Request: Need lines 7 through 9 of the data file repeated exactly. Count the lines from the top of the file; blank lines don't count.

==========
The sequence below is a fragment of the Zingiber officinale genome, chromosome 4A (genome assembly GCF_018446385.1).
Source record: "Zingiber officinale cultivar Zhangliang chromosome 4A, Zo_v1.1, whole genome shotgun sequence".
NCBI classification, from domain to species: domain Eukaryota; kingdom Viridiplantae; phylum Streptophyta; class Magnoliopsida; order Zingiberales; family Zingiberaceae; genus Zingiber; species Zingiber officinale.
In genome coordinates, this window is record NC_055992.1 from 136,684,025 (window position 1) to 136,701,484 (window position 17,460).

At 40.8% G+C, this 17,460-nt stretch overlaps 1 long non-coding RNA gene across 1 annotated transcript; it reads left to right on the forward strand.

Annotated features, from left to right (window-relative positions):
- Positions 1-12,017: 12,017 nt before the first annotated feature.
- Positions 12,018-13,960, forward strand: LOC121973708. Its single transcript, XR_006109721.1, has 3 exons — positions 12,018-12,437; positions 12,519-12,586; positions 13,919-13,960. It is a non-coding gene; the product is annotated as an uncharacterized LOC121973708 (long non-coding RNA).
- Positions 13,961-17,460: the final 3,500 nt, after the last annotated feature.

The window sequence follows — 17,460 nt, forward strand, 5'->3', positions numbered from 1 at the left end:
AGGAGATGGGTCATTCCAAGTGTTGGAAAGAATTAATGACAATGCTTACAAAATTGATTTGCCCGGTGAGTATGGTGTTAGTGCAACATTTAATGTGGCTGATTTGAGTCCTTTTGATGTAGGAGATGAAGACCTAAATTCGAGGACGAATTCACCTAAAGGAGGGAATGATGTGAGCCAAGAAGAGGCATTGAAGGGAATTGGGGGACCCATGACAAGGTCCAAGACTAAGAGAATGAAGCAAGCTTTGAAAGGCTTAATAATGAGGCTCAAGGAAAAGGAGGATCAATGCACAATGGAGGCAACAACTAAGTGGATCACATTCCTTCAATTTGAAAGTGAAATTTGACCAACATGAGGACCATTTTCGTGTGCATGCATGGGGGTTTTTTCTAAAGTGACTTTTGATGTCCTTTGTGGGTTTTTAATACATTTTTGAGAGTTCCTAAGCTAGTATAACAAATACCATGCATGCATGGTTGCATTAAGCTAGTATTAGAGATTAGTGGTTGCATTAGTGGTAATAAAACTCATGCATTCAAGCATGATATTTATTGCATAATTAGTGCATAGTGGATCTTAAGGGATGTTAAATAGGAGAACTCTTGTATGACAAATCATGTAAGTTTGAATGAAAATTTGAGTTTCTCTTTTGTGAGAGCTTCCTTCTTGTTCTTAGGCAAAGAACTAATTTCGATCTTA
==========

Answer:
- Positions 1-12,017: 12,017 nt before the first annotated feature.
- Positions 12,018-13,960, forward strand: LOC121973708. Its single transcript, XR_006109721.1, has 3 exons — positions 12,018-12,437; positions 12,519-12,586; positions 13,919-13,960. It is a non-coding gene; the product is annotated as an uncharacterized LOC121973708 (long non-coding RNA).
- Positions 13,961-17,460: the final 3,500 nt, after the last annotated feature.